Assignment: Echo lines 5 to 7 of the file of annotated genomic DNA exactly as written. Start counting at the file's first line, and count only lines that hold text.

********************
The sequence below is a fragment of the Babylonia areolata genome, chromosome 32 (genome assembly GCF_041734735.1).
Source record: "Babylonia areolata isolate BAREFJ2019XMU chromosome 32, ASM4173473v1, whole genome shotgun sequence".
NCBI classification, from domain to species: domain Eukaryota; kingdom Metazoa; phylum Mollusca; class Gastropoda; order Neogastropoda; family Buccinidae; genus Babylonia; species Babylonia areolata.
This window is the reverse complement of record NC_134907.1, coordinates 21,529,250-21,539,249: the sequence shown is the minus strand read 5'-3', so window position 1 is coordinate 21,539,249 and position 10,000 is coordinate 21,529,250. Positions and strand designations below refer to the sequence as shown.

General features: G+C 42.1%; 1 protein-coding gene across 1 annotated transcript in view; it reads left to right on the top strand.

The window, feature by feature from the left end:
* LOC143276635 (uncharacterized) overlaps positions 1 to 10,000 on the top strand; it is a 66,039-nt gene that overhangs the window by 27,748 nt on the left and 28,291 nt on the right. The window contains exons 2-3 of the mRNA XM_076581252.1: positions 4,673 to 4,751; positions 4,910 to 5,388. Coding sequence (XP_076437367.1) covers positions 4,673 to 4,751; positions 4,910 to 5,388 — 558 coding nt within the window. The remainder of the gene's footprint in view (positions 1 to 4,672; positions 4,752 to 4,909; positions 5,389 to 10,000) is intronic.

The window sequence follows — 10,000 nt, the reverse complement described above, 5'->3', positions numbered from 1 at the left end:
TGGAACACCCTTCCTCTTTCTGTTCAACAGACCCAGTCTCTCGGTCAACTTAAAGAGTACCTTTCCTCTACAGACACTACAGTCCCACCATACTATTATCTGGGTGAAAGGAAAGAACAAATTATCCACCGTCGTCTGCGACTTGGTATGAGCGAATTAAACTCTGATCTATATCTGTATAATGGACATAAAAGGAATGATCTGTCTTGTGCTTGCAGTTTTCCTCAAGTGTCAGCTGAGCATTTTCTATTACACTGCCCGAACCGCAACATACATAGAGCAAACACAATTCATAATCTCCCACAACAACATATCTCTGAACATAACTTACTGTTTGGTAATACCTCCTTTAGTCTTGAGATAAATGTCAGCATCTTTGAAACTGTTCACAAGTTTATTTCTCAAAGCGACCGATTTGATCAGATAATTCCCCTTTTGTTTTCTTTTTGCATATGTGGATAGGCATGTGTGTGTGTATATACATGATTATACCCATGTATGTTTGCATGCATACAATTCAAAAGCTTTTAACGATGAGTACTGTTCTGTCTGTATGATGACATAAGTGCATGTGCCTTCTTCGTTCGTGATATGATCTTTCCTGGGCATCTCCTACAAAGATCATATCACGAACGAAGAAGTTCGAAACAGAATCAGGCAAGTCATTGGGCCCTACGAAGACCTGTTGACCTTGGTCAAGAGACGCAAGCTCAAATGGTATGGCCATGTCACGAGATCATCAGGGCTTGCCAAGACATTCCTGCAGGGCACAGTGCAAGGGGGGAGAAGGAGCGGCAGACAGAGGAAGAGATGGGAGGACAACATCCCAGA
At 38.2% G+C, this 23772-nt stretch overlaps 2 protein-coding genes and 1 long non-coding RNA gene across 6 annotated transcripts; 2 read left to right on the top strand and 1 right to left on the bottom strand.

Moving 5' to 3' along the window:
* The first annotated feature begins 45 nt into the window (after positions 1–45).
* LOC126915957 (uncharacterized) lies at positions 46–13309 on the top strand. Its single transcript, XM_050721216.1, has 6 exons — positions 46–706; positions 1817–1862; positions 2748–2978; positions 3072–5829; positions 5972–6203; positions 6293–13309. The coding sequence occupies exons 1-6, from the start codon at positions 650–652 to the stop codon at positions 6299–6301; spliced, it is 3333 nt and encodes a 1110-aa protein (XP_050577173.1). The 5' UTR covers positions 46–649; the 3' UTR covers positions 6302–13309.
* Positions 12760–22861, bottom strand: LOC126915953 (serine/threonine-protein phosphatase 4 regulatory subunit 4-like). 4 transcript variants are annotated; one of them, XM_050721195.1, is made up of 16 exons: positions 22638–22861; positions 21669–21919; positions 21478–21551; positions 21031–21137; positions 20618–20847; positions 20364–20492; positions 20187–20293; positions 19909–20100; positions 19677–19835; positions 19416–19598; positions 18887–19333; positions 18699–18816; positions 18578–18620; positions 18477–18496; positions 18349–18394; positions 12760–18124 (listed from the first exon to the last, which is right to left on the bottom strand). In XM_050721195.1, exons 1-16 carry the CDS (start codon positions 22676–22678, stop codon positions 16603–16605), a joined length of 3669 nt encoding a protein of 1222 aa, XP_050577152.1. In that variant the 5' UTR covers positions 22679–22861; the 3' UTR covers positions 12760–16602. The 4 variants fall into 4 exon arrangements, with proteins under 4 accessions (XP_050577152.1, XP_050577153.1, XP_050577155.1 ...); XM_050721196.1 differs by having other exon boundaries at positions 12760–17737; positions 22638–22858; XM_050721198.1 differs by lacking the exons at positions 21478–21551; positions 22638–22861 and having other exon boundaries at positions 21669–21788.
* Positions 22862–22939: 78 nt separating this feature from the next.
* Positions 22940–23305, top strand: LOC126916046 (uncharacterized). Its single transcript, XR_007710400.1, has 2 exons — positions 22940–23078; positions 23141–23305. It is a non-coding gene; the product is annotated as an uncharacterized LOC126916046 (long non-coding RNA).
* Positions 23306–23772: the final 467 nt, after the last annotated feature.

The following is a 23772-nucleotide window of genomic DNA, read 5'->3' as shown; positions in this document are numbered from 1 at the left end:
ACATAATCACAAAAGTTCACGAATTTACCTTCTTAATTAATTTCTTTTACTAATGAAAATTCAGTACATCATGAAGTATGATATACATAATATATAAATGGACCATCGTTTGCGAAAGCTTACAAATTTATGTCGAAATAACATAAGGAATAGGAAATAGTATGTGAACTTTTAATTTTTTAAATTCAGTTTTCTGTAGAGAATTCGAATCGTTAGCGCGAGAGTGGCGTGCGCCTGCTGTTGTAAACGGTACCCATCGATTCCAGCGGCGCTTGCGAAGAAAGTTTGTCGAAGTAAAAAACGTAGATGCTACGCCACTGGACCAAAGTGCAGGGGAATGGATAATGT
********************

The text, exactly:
General features: G+C 42.1%; 1 protein-coding gene across 1 annotated transcript in view; it reads left to right on the top strand.

The window, feature by feature from the left end:
* LOC143276635 (uncharacterized) overlaps positions 1 to 10,000 on the top strand; it is a 66,039-nt gene that overhangs the window by 27,748 nt on the left and 28,291 nt on the right. The window contains exons 2-3 of the mRNA XM_076581252.1: positions 4,673 to 4,751; positions 4,910 to 5,388. Coding sequence (XP_076437367.1) covers positions 4,673 to 4,751; positions 4,910 to 5,388 — 558 coding nt within the window. The remainder of the gene's footprint in view (positions 1 to 4,672; positions 4,752 to 4,909; positions 5,389 to 10,000) is intronic.